Lab 10


Second Bonus

A quick hello to shells, C++ and makefiles.

Part I: Introduction to Terminal Shells

Below are some useful shell commands that you may need for today's lab:

ls   				:list files and directories in the current directory
mkdir XXX     			:make a new directory called XXX
cd XXX       			:move into sub-directory XXX
cd        			:cd by itself takes you back to your home directory.
cd ..          			:go up one directory
svn checkout https://..... YYY	:Checkout project to YYY directory
svn commit -m 'message'        	:Commit changes in the current directory 
svn help

For example, the following will create a directory "red" on your machine and it will contain a copy of all the files and directories that are stored on the subversion server's 'luckydog' directory.

svn checkout red

Part II: Checking out the project and manually compiling

Getting started:

  1. Login to a lab linux machine.
  2. Open a Terminal ('shell') window (under the 'Applications->Accessories' menu). Note you can paste into a terminal window by right-clicking.
  3. Get the project from subversion. Carefully type or copy-paste:
    svn checkout
    Be sure to use your own netid and make sure there are no extra spaces. Watch out for upper/lowercase.
  4. Now you have a local copy of all of the files (hello.cpp, Makefile and this readme). Change the current directory and list the files.
    cd Midterm2Bonus            (type "cd Midterm2" then press tab to autocomplete)
  5. You should see hello.cpp and a couple of other files.
  6. You can compile the project manually by running the compiler for each source file. For every .cpp file, type the following to create the binary machine code (the '.o' files):
    g++ -c -g -O0 -Wall hello.cpp
  7. Finally, link all of the libraries and binary .o files into a single executable file:
    link all of the libraries and binary .o files into a single executable file
  8. This is the command to link all libraries and .o files
    g++ -o exec file1.o file2.o file3.o -lm

    In our case it would be
    g++ -o hello hello.o -lm

  9. To run the new program, type the following:

Part III: Using 'make' to automatically compile and link the project

This MP introduces you to C++, compilers and makefiles, things you'll be using in CS225. In CS125, Eclipse compiled your java source files automatically. In CS225, you'll need to run the C++ compiler yourself.

C and C++ programmers often use 'make' to build the software. For example, the linux kernel is compiled by typing 'make'. You specify the build rules (dependencies) in a 'Makefile'. 'make' checks the existence and modification times of files, compiling only when necessary. Type 'make' a few times, and if you haven't made any changes to any source files, then make will not recompile them. On some systems it will report:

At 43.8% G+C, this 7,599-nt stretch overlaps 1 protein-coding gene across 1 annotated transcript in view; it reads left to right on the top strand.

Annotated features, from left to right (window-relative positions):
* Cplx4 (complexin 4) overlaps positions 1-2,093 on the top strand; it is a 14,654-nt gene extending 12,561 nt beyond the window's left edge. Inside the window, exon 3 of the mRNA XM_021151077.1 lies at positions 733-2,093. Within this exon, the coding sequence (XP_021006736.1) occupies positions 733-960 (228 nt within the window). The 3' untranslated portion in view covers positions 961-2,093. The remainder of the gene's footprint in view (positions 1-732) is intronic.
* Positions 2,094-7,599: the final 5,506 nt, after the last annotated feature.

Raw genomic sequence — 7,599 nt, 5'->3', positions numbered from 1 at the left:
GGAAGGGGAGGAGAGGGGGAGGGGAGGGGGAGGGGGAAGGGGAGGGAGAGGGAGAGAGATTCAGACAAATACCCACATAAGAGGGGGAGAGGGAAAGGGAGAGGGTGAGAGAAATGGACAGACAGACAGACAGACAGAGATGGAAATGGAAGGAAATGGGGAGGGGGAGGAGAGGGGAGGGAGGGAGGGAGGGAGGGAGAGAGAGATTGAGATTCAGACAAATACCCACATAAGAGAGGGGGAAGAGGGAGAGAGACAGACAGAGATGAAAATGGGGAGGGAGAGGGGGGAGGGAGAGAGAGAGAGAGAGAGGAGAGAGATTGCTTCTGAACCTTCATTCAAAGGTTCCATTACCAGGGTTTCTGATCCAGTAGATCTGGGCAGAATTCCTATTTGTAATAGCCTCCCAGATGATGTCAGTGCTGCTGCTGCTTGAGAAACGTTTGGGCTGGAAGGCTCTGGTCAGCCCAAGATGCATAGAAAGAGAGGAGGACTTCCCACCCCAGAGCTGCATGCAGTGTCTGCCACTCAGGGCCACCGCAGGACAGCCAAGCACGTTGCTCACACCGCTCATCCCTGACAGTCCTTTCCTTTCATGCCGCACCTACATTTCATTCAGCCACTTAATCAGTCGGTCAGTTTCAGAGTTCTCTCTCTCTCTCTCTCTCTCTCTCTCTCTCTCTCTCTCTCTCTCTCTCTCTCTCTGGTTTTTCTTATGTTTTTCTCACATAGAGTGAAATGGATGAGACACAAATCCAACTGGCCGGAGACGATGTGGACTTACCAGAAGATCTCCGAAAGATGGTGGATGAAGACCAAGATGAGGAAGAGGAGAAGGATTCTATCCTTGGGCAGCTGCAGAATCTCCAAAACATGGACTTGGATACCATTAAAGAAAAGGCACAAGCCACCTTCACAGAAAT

make: Nothing to be done for `all'.

By the way, 'make' is a very general purpose tool. You can specify how a specific output file (or file extension) depends on an input file. If you update a file, or add new files, make will automatically recreate the output files, assuming you've set the rules correctly. For example, I've used it to generate thumbnails of recently added jpgs.

Remember, to see your changes you need to:

Part IV: Editing files, and committing changes back to subversion

Now you'll be changing hello.cpp and you'll need to re-compile. Before we do that, let's examine how to compile the code using 'make'.

  1. Open the hello.cpp file in an editor (e.g. Applications->Programming->Vim improved).
  2. Make a tiny change: change 'first' to 'second'.
  3. Save the file.
  4. Commit your change to subversion:
    svn commit -m 'blah blah'
    • Note that 'blah blah' can be any message you want (it's just there for other programmers to read). A typical message might be 'fixed xyz bug' or 'added new feature xyz'.
    • The single quotes are required. "-m" means the log message follows.
  5. Watch as hello.cpp file is sent back to subversion. If nothing happens:
    • Did you save your change to hello.cpp?
    • Ask the lab assistant for help.
  6. Let's see your program run! Remember, you need to compile it and run it:
  7. If you have a syntax error in your code, then 'make' will tell you where the error is.

Part V: Modifying hello.cpp

Part VI - Final Words

Obviously, this is a very brief introduction to some very powerful tools and concepts. Google and lab assistants are your friends if you'd like to know more!

If you have any spare time you could try running your c++ program using the debugger:

gdb hello
break 10
print mesg
using std::string;
using std::cout;
using std::endl;
int main()
   cout << "Hey,";
   string mesg = "this my first C++ program";
   mesg += "!";
   cout << mesg << endl;
   for(int i=0; i<10; i++) {
     cout << i*i;
     cout << endl;
   return 0;